When the planned sale of WTVJ-NBC 6 to the Washington Post Co. (which also owns WPLG-ABC 10) fell through last year, it wasn't just some weird South Florida thing. The trade journal Broadcasting & Cable reportsthat, all over the country, "the tough economy has brought station sales to a screeching halt," The prices being offered for local TV stations has plummeted: B&C estimates that San Francisco's venerable KRON, which sold for $823 million just nine years ago, wouldn't bring $50 million in today's market. Not surprisingly, KRON's owner, Young Broadcasting, has pulled it off the market, even though the company is in bankruptcy and desperate for cash.
Sellers (and B&C) seem convinced that dropping prices are simply a function of the overall weakness of the U.S. economy, and that they'll rise when the country emerges from its recession. I wouldn't be so sure. Local TV stations are under the same pressure from the Internet that local newspapers are. Younger viewers are watching more and more of their network television on-line at site like Hulu, and the networks -- after initially resisting the idea -- are starting to like the idea, which essentially cuts out a troublesome and expensive middleman -- the local station.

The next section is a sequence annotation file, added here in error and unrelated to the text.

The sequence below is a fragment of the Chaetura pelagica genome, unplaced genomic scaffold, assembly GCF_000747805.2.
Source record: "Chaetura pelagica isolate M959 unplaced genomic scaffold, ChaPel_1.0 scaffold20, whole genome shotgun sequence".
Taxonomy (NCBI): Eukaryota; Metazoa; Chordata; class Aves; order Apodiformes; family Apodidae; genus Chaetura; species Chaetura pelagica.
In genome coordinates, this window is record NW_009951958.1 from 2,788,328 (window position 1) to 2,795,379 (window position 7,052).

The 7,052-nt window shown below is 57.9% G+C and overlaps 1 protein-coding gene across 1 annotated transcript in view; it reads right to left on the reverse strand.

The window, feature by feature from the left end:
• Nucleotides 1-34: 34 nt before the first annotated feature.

Just this month, NBC faced a rebellion against its pet programming project when Ed Ansin, owner of the network's Boston affiliate (he also owns WSVN-Fox 7 in Miami), announced his station wouldn't carry Jay Leno's new prime-time show. NBC cracked the ship, threatening to unleash Mongol hordes of lawyers on Ansin, and he capitulated. But you don't think it cross Jeff Zucker's mind what a pleasant universe it would be if he never had to hear from another balky local general manager? The networks are going to speed the transition to the Internet, count on it, and the boom days for local stations may never return.